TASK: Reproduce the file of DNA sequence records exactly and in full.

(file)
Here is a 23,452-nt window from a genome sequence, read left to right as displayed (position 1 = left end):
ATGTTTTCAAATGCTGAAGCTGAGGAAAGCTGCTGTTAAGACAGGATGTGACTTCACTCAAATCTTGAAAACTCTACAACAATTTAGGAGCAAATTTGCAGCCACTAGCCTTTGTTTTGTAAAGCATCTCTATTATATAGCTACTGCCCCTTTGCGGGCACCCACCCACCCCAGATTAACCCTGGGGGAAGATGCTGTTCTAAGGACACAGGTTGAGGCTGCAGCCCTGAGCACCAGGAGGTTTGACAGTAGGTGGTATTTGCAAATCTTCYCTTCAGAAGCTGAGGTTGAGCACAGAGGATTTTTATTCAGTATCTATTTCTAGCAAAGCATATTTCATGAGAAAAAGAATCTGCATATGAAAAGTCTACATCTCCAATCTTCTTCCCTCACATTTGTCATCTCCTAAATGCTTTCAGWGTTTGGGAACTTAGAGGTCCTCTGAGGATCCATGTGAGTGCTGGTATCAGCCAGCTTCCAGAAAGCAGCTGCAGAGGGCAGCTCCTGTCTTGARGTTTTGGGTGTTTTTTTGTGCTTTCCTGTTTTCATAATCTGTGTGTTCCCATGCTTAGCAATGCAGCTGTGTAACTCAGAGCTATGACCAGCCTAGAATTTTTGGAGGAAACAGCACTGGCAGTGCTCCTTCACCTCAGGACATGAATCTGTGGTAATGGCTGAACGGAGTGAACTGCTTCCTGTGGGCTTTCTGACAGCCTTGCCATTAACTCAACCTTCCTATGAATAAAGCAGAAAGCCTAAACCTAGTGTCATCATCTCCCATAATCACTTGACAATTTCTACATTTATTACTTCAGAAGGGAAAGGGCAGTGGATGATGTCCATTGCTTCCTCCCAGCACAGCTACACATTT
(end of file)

Here is a 23,452-nt window from a genome sequence, read left to right as displayed (position 1 = left end):
ATGTTTTCAAATGCTGAAGCTGAGGAAAGCTGCTGTTAAGACAGGATGTGACTTCACTCAAATCTTGAAAACTCTACAACAATTTAGGAGCAAATTTGCAGCCACTAGCCTTTGTTTTGTAAAGCATCTCTATTATATAGCTACTGCCCCTTTGCGGGCACCCACCCACCCCAGATTAACCCTGGGGGAAGATGCTGTTCTAAGGACACAGGTTGAGGCTGCAGCCCTGAGCACCAGGAGGTTTGACAGTAGGTGGTATTTGCAAATCTTCYCTTCAGAAGCTGAGGTTGAGCACAGAGGATTTTTATTCAGTATCTATTTCTAGCAAAGCATATTTCATGAGAAAAAGAATCTGCATATGAAAAGTCTACATCTCCAATCTTCTTCCCTCACATTTGTCATCTCCTAAATGCTTTCAGWGTTTGGGAACTTAGAGGTCCTCTGAGGATCCATGTGAGTGCTGGTATCAGCCAGCTTCCAGAAAGCAGCTGCAGAGGGCAGCTCCTGTCTTGARGTTTTGGGTGTTTTTTTGTGCTTTCCTGTTTTCATAATCTGTGTGTTCCCATGCTTAGCAATGCAGCTGTGTAACTCAGAGCTATGACCAGCCTAGAATTTTTGGAGGAAACAGCACTGGCAGTGCTCCTTCACCTCAGGACATGAATCTGTGGTAATGGCTGAACGGAGTGAACTGCTTCCTGTGGGCTTTCTGACAGCCTTGCCATTAACTCAACCTTCCTATGAATAAAGCAGAAAGCCTAAACCTAGTGTCATCATCTCCCATAATCACTTGACAATTTCTACATTTATTACTTCAGAAGGGAAAGGGCAGTGGATGATGTCCATTGCTTCCTCCCAGCACAGCTACACATTT